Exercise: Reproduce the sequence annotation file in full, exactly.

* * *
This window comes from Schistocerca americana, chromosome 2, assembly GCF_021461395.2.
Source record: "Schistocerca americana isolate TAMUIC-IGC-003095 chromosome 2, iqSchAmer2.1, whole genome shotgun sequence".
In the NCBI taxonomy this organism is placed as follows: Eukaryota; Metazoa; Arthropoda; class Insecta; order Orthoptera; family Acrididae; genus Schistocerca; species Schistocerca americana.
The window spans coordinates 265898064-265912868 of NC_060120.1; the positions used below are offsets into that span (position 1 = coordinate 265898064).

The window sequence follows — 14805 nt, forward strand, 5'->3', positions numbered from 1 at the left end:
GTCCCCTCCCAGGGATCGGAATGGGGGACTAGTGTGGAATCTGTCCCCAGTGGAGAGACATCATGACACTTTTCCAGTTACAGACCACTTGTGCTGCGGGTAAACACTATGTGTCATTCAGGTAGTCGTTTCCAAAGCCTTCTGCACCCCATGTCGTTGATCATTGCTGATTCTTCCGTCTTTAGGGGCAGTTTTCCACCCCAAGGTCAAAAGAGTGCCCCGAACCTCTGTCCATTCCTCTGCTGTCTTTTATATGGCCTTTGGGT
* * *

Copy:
This window comes from Schistocerca americana, chromosome 2, assembly GCF_021461395.2.
Source record: "Schistocerca americana isolate TAMUIC-IGC-003095 chromosome 2, iqSchAmer2.1, whole genome shotgun sequence".
In the NCBI taxonomy this organism is placed as follows: Eukaryota; Metazoa; Arthropoda; class Insecta; order Orthoptera; family Acrididae; genus Schistocerca; species Schistocerca americana.
The window spans coordinates 265898064-265912868 of NC_060120.1; the positions used below are offsets into that span (position 1 = coordinate 265898064).

The window sequence follows — 14805 nt, forward strand, 5'->3', positions numbered from 1 at the left end:
GTCCCCTCCCAGGGATCGGAATGGGGGACTAGTGTGGAATCTGTCCCCAGTGGAGAGACATCATGACACTTTTCCAGTTACAGACCACTTGTGCTGCGGGTAAACACTATGTGTCATTCAGGTAGTCGTTTCCAAAGCCTTCTGCACCCCATGTCGTTGATCATTGCTGATTCTTCCGTCTTTAGGGGCAGTTTTCCACCCCAAGGTCAAAAGAGTGCCCCGAACCTCTGTCCATTCCTCTGCTGTCTTTTATATGGCCTTTGGGT